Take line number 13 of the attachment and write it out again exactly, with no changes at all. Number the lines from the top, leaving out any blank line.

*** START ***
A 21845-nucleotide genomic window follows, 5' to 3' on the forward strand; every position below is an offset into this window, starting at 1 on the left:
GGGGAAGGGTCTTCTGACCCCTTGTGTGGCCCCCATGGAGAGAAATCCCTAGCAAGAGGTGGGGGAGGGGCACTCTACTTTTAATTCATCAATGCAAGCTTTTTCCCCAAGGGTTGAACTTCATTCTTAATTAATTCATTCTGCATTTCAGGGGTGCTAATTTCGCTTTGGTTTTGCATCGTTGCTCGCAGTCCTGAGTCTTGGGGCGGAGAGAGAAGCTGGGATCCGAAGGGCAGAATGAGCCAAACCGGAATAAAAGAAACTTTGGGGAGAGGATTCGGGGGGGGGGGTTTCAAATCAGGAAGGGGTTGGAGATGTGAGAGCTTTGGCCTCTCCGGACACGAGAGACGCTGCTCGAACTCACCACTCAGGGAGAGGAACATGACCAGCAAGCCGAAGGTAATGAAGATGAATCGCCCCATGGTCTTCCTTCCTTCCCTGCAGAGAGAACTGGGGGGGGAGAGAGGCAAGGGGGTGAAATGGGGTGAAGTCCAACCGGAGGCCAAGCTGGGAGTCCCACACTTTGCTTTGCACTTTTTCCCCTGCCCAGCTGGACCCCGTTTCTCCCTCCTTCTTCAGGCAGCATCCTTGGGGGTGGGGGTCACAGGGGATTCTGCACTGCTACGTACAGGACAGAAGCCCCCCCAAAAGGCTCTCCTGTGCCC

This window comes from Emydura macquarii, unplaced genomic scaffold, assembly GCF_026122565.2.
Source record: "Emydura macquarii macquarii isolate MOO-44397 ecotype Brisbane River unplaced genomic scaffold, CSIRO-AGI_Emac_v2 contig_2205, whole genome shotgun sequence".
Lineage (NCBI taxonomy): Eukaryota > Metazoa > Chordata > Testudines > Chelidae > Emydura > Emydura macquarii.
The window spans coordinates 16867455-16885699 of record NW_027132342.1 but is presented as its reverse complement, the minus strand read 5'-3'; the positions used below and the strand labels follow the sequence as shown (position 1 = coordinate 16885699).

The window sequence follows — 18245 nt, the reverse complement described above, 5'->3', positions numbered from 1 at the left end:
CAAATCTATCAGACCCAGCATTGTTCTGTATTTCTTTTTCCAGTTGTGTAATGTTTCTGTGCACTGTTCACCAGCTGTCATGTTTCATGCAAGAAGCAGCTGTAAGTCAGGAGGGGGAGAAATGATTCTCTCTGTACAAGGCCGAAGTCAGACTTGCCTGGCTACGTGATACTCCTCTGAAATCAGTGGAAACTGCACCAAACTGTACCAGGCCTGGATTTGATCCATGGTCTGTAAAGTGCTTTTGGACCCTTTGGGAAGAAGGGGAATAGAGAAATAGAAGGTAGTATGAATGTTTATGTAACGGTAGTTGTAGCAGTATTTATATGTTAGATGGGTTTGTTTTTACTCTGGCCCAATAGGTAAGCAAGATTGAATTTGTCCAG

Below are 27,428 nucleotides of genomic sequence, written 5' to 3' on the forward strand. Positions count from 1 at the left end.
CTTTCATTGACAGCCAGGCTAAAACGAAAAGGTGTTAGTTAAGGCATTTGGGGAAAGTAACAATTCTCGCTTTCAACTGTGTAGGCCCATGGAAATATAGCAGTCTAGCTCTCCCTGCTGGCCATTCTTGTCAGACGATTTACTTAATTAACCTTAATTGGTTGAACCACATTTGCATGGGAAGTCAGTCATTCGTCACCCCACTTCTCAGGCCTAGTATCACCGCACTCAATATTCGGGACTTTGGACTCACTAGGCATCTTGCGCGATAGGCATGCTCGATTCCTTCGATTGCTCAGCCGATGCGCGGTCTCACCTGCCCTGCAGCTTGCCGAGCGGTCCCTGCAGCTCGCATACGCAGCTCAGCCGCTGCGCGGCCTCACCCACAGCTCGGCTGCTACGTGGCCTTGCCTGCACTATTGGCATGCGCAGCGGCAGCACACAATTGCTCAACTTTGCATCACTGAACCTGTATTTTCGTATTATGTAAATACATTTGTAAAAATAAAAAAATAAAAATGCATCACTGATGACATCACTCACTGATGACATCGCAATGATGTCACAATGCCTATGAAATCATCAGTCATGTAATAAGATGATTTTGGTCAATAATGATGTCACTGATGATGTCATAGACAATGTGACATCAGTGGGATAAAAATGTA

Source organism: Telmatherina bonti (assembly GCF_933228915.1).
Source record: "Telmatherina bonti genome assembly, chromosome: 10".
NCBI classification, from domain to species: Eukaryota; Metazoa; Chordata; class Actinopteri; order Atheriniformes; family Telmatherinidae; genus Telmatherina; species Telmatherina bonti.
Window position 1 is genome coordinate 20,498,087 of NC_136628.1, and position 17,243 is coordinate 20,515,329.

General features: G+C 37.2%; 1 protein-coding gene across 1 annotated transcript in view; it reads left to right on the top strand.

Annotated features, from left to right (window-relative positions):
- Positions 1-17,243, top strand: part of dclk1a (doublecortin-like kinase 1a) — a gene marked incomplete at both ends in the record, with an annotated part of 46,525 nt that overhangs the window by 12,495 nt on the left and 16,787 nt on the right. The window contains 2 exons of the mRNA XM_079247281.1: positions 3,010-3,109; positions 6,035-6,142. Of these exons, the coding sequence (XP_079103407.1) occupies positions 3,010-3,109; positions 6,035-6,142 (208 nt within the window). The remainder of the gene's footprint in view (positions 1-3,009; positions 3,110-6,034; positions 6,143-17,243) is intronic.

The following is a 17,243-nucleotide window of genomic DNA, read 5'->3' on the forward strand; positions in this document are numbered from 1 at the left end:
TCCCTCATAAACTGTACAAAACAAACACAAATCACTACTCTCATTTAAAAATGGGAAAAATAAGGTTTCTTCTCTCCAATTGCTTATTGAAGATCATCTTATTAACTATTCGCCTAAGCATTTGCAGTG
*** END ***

NCBI classification, from domain to species: Eukaryota; Metazoa; Chordata; class Actinopteri; order Atheriniformes; family Telmatherinidae; genus Telmatherina; species Telmatherina bonti.